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Grape full of honor

The Catalan wine region includes 9 Denominacio d’Origen (DO) and 1 Denominacio d’Origen Qualificada (DOQ) – The Priorat. Destination of Origin (Do) is a part of regulatory classification system primary for Spanish wines. Products labeled DO, apart from being of superior quality, are expected to carry specific characteristic of geographical region or individual producer and be derived from raw materials origination within the region.

Terra Alta (‘High Land’) is Catalunya’s southernmost wine region and one of the most mountainous. This area was settled before the ancient Romans colonized Spain. But the altitude and the mountains surrounding the region did not prevent the Romans, religious communities or the Knights Templar from trying their hand at winemaking here. It’s located to the south of the Priorat DOQ and shares a similar winemaking history. The first recorded evidence of grape growing and wine production in Priorat dates from 12th century, from the monks from the Carthusian Monastery of Scala Dei, founded in 1194, introduced the art of viticulture in the area. Terra Alta was originally known for its white wines, particularly an oxidized type called "amber blanc," but the inevitable arrival of phylloxera forced wine growers to replant.

The Terra Alta was awarded DO status in 1985 and has undergone a period of modernization since it’s promotion. Wine region covers an area of 6,500 hectares and consists of 42 vineyards (Bodegas), which produce 12,5 million liter of wine annually. Local cooperatives led the way, modernizing their cellars and replanting with a wider selection of grape varieties. While traditional rancios, white wines and rosés are still produced, Terra Alta's red wines are becoming more important each year.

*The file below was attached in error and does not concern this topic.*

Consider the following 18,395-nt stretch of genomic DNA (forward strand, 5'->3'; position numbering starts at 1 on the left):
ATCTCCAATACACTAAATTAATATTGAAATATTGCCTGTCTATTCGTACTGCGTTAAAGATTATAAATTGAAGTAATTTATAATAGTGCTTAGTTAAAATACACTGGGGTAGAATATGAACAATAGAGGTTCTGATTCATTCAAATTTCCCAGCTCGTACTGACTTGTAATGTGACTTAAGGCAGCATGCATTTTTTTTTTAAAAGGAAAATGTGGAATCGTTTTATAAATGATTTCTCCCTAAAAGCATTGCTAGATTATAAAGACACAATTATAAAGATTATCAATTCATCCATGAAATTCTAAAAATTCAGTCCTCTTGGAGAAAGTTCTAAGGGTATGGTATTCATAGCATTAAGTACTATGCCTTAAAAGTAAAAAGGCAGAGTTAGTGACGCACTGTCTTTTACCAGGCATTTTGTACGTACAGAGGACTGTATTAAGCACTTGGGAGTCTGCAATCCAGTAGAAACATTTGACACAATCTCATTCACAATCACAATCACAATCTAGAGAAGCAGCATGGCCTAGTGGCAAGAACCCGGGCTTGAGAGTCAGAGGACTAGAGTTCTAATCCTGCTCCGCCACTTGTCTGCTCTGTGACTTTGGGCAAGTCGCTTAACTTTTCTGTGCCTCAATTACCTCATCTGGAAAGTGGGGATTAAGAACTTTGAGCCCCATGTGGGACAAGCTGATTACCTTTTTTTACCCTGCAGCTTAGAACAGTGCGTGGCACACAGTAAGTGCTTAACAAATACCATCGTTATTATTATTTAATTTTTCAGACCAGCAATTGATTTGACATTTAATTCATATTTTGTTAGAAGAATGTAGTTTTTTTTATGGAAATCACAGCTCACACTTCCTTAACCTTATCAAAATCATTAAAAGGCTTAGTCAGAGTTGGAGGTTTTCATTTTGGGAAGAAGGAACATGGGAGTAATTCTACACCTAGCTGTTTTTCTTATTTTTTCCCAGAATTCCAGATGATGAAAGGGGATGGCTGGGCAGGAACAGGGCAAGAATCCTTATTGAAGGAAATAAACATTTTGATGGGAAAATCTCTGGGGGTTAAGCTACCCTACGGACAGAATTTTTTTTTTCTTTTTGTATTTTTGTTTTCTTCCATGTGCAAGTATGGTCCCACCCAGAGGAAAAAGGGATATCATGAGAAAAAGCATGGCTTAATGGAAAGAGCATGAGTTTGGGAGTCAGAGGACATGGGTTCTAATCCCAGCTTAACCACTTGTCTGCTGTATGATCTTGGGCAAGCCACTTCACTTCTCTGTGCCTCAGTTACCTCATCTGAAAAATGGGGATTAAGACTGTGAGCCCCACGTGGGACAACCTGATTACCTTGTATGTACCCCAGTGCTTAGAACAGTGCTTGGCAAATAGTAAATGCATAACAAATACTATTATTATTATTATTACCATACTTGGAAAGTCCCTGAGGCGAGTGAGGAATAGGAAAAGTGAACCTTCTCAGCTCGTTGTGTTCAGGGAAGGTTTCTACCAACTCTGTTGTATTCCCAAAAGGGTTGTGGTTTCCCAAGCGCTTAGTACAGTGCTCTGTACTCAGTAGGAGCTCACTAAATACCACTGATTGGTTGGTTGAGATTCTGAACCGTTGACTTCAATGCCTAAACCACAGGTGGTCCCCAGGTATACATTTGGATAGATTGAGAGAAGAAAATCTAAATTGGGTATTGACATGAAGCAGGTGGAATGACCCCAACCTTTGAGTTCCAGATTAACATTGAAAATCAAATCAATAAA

Terra Alta's list of permitted grape varieties was changed in 1995 to allow winemakers to use a wider variety of grapes in their blended wines. Syrah and cabernet sauvignon, in particular, are showing promise. Terra Alta's top white wine varieties are garnacha blanca, macabeo, parellada, moscatel and chardonnay. Garnacha tinta and cariñena (called samsó locally) are the most-planted red wine grape varieties; garnacha peluda, morenillo, syrah and cabernet sauvignon are also popular.

Although Terra Alta is a bit off the beaten path, especially with the lures of Barcelona and Tarragona nearby, the area wineries is worth a visit. César Martinell, Antoni Gaudí's student, designed several of the region's cooperative wine cellars, including the main structures used by the Celler Cooperatiu Gandesa and Celler Cooperatiu del Pinell de Brai. Martinell himself called the latter the "cathedral of wine."

Your visit to Terra Alta should include a stop at Celler Cooperatiu del Pinell de Brai. Don't miss the tile frieze on the outside of the building. Artist Xavier Nogués created approximately 149 feet of tile depicting local workers making wine and olive oil. When you enter the cellar building, you'll see Martinell's unusual elliptical brick arches, which look a little like Gothic-gone-yoga. The winery staff recommends that you arrange your visit in advance. You can see more of Martinell's work at Celler Cooperatiu Gandesa, built in 1920. Here, again, you'll find his trademark brick arches. Don't forget to look up to see the gargoyles and the water towers on the roof.
Nearby Edetaria, which takes its name from Via Edetana, the ancient Roman trade route between Tortosa and Zaragosa, offers winery tours, but you'll need to arrange your visit in advance.

Visiting Terra Alta present a perfect opportunity to try some of Terra Alta's top wines. While Terra Alta's wine industry has room for more improvement, the region shows a great deal of potential. Terra Alta's winemakers are experimenting with new blends and modernizing their equipment and processes. All of this energetic effort points toward a hopeful future for this strikingly beautiful wine region.